•If you’re around others, you risk spreading harmful bacteria when you let one (or two or three or maybe even four) out into the air. The ‘spray’ you emit can reach up to five feet away from you! That’s a radius that encompasses a lot of people. So, be careful!
•If you can, sneeze into a tissue and dispose of the tissue. If a tissue isn’t available, sneeze into your sleeve. If you do end up sneezing into your hands, be sure to wash them afterwards. Your hands touch doorknobs, your face, surfaces, and other people constantly. And, if you happen to be away from water, carry hand sanitiser to save the day.
•When you’re in a group of people, you’ll surely be given the evil eye if you wind up for a sneeze and deliver with flying success. You’re spreading germs and disrupting the flow, so it’s best to sneeze as discretely as possible.
•Sneezing into your elbow can diffuse the sound. If that’s not an option, grab a tissue, tilt your head down, and sneeze as quietly as possible.
•If you have a broken rib, a sneeze can hurt very badly. Exhale as much air from your lungs as you can. This will reduce the amount of pressure placed on your ribs and weaken the sneeze greatly, and the pain will be less.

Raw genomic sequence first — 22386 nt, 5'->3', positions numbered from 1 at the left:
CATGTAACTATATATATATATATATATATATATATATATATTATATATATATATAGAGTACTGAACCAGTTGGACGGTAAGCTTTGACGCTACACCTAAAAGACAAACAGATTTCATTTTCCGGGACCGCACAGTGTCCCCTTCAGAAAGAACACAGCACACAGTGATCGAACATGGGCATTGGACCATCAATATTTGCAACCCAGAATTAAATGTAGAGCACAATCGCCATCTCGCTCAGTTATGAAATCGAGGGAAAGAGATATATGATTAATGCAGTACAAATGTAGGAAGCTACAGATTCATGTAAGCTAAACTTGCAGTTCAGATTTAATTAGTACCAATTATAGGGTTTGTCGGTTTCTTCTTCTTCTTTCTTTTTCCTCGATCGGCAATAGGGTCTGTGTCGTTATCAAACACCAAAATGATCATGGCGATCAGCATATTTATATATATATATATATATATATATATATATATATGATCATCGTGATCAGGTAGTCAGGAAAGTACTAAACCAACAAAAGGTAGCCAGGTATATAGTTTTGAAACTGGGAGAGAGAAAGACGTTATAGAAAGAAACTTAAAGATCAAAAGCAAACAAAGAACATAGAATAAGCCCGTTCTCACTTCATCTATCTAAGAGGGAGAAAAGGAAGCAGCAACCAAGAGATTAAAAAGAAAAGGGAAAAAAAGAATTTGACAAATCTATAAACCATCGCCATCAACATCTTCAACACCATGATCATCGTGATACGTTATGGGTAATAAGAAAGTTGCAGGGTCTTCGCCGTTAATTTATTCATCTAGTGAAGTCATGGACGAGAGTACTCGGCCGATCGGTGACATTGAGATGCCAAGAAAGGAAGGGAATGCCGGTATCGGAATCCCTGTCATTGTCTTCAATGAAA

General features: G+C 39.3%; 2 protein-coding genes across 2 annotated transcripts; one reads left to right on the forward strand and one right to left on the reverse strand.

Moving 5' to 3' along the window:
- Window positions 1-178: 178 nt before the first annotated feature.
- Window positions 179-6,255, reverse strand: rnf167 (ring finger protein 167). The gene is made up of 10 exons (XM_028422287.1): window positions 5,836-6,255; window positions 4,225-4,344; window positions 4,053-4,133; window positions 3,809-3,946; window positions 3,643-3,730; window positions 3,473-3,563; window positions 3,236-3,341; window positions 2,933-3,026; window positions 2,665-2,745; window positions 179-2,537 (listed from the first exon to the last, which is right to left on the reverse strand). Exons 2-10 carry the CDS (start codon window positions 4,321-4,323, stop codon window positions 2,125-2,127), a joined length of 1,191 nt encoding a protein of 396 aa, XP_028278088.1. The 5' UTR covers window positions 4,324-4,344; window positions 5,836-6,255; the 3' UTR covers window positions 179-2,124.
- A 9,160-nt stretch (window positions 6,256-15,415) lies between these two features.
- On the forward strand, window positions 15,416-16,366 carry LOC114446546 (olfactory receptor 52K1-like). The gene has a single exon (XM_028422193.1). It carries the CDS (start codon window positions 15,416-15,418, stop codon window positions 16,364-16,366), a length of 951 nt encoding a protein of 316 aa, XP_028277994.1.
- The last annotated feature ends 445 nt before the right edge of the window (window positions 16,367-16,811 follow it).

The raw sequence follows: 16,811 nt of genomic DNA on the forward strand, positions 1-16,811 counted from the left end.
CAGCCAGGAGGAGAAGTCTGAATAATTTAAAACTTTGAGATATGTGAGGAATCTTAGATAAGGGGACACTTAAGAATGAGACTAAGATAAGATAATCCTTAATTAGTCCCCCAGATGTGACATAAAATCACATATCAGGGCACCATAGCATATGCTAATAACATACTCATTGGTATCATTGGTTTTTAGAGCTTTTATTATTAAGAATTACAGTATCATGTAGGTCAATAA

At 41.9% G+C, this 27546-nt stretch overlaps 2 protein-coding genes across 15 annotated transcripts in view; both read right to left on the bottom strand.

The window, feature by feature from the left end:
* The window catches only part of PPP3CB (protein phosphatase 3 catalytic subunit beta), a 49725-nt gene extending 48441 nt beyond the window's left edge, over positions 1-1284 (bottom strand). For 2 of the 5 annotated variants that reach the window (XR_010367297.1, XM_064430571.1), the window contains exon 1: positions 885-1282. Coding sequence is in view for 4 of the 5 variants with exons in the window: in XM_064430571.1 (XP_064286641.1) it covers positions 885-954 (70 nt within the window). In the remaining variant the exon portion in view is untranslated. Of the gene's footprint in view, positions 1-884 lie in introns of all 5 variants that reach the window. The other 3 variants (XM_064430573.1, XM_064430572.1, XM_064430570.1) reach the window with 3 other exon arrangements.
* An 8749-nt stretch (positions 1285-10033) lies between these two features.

•Really, if anything in your core hurts, a sneeze can be the last thing you want to encounter. Take the precautions listed above, but concentrate on the exhale. With little air to expel, your insides won’t lurch, preventing the sneeze from having a longer-lasting effect.
•Make it a habit to carry a tissue or handkerchief with you at all times, so that you don’t feel the need to withhold a sneeze unnecessarily.
•If you do sneeze, take precautions to not spread disease. Many doctors now recommend sneezing into the inside of the elbow rather than the hands to discourage the spread of germs. At the very least, you should cover your mouth and nose so as to prevent spraying germs into the air. You can blow mucus into a tissue, then wash your hands as soon after as possible to prevent the spreading of your disease.